Mr. Wilkens shifted in his saddle, the leather creaking. “We’d like to talk to you about a possible job if you wouldn’t mind us sharing your camp. Since it was late when you left town, we were hoping you’d camp nearby. Will here is a pretty good tracker.”
The young man spoke up, “Ma sent some supper!”
Johnny shrugged at Jack and Val’s questioning looks. Val gave him a frown and turned back to the guests.
“Sure, y’all tie your horses over there.” Val grabbed his saddle as he spoke. Jack did likewise and they both moved their things to Johnny and Toni’s side of the campfire.
Toni stepped out from the shadows and began repacking the plants she had found.
As Val started to walk back to help the newcomers unload, he leaned by Johnny and spoke low. “Why didn’t you say something?” he asked.
Johnny looked down and fingered the bracelet he wore for a minute then looked back up at Val. “Guess I figured I’d let you two call the tune this time.”
Val huffed. “Quit pouting, kid. Maybe I went too far this time, but I worry about you two. I don’t know why ‘cause you’re as ornery as a mule. Guess it’s because she’s easier on the eye than you or Jack.”
Johnny slowly smiled. He backhanded Val across the stomach. “Ah, Val. You don’t need to worry about me. Who knows? Maybe one day I’ll go up California way and something will happen to my old man. I’ll inherit me a nice big ranch then and become all respectable.”
Jack let out a bark of laughter. Toni snorted and giggled. Johnny grinned as he watched Val walk away muttering, “Damn smartass kid.”
Johnny set his spoon down in his empty plate. Between the brush hens Val and Jack had snared and the food the strangers had brought, that gnawing in his stomach had been satisfied. Now the gnawing question he’d been thinking on since the strangers had announced themselves was ready to be satisfied, too.
“So what kind of job were you men thinking about?” Johnny asked as he stood and grabbed Toni’s empty plate and placed his and hers in a pile next to the fire.
“Well, let’s get down to brass tacks,” Dave Wilkens began.
He handed off his things to the young man, Will, who started collecting everyone else’s eating utensils.
“A year ago, there were six small ranches around the town of Brackett. The town was growing and got a new sheriff, Sheriff Mooney.” Mr. Wilkens fumbled in his saddlebag and pulled out a pipe. He lifted it up and looked at Toni. “You mind, miss?”
Toni gave a start and looked at Johnny with wide eyes as he sat down next to her.
Turning her head to Mr. Wilkens she stammered, “Uh, no. I don’t mind.” She ducked her head and began picking apart the cuff of her shirt. Johnny grabbed her hand and gave it a squeeze. She lifted her eyes to him and mouthed, “Miss?”
“We met the sheriff when he threw us out of town this afternoon,” Johnny let go of her hand and shifted closer to her so that they sat shoulder to shoulder. He felt Toni let her breath out slowly and relax.
Mr. Wilkens lit a match. “Well, you couldn’t know but you killed a friend of his.” He put the match to the pipe’s bowl and puffed.
Mr. Sanders spoke up. “About six months ago, someone came up and bought the Randolph place. Clyde Lytleman became foreman. Next thing we know, things started happening to the other ranches: accidents, stampedes, no more credit at the stores. Two other ranches folded. Those ranches were added to the Randolph place.”
Mr. Wilkens waved his pipe. “Sheriff Mooney made it tough for our hands in town. Every time our men went into town, the big ranch hands would start a fight and it was our men who got thrown in jail. Clyde hired all new men, strangers to this area.”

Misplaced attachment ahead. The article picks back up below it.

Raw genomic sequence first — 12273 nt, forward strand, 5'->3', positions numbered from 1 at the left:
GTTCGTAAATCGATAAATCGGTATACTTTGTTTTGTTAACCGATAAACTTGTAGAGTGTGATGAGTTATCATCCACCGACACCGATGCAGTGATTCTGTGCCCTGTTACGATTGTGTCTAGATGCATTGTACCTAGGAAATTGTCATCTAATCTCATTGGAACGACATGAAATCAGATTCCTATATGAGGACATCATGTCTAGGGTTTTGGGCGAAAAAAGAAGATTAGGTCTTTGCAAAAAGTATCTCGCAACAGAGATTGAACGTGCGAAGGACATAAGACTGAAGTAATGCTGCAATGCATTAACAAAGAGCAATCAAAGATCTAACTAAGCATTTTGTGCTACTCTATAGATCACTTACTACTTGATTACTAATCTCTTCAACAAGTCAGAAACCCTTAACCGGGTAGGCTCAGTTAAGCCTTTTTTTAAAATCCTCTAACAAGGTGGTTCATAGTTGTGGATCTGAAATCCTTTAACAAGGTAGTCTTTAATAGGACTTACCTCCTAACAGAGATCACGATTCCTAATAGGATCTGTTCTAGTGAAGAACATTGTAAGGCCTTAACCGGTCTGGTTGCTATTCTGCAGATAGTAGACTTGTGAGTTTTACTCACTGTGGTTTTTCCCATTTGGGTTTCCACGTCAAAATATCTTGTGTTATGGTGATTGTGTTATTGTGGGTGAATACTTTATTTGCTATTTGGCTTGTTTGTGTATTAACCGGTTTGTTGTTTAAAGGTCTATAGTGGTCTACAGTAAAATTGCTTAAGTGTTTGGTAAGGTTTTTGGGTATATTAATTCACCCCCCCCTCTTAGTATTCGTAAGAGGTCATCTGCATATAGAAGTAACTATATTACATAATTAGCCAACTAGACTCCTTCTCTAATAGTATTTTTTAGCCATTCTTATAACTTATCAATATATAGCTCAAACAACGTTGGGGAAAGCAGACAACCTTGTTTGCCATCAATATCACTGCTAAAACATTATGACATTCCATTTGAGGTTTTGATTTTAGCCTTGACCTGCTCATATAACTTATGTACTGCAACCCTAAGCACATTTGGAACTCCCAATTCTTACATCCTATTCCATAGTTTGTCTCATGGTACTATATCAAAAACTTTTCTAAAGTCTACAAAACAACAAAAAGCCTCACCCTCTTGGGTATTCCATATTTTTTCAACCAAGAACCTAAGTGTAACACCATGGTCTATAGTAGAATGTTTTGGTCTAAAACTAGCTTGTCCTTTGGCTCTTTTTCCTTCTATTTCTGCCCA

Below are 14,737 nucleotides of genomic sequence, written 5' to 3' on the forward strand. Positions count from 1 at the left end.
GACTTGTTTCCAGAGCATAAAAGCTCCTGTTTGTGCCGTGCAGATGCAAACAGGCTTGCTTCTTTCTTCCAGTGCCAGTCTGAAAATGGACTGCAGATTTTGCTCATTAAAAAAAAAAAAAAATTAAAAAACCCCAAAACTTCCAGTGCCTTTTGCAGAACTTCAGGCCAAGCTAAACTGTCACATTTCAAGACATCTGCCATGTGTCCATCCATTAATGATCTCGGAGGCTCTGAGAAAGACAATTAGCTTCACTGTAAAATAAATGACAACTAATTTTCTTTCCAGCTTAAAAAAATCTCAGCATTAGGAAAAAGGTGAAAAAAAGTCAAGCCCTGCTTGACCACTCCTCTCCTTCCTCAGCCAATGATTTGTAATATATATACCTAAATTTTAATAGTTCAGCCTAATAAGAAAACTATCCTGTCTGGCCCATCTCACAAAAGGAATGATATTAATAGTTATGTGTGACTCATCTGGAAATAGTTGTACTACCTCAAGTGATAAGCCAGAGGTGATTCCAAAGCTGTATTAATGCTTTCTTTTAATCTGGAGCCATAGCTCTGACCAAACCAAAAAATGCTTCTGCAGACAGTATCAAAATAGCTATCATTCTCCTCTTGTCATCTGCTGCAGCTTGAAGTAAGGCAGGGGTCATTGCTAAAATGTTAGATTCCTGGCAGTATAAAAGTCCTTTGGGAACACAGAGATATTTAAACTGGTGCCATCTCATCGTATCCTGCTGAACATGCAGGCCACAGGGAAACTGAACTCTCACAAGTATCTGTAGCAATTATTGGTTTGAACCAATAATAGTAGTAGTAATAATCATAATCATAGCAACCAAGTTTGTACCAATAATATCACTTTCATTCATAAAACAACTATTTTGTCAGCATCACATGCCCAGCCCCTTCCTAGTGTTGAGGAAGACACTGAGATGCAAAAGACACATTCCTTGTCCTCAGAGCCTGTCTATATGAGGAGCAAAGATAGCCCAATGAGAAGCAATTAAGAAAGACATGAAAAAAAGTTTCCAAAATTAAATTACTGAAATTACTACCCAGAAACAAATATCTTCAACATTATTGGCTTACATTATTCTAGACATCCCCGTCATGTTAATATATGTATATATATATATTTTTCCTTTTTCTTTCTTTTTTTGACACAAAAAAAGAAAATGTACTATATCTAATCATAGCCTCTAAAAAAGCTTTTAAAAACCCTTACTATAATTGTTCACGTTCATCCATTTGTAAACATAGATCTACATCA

“Gunmen?” Val asked.
“No,” answered Mr. Sanders. “Clyde was the only gunman. But things got so tough, that our men quit. Our three ranches each have only got about three hands left besides us.”
Dave Wilkens burst out, “Damn it! They’re squeezing us to death!”
“This new ranch owner got a name?” drawled Johnny.
“It’s some corporation called the Sol y Luna Ranch,” Will spoke up. “Their brand has two circles connected. Nobody knew except Clyde who the owners were and I guess he ain’t talking now.”
The men chuckled at that.
“Well, I guess I still don’t understand what exactly you want from us.” Jack leaned back on his saddle.
“We need money. Me, Ben here, and Frank Betts, the father of the boy that was killed by Clyde, need cash money to pay our taxes and keep our ranches afloat.” Mr. Wilkens stopped talking to puff on his pipe.
“Since the war ended last year, Texas has cattle all over the place. We can’t give them away. I’ve got a friend who has this idea of moving a large herd up to Fort Sumner in New Mexico. Fort Sumner is holding a large group of Navahos and needs a way to feed them. My friend, Charles Goodnight and another man, Oliver Loving have been gathering up cattle and are already on their way. I got word that if we can get our cattle to Horsehead Crossing on the Pecos River, he’ll buy them and add them to his herd.”
Val leaned forward. “Now wait a minute! We ain’t cowboys.”
Ben Sanders put his in two cents. ”You gonna tell me that you ain’t ever worked cattle before?”
“I didn’t say that. We’ve all done some work with beeves but a trail drive?” Val looked over at Jack and Johnny.
“How long you talking about and what about horses? All we got are the ones we’re riding.” Jack sat back up.
“All told about a month,” answered Wilkens. “And between the three ranches, we’ve got plenty of horses, good sturdy cow ponies. We just don’t have the men to ride them!”
“There’s you three, uh four?” Wilkens faltered.
“Four,” answered Johnny firmly. “Toni will ride with the remuda and be the cook’s helper.
Wilkens nodded. “Okay, there’s the four of you and we can send five and a cook. We’ll stake you and pay you each seventy-five dollars for your work.”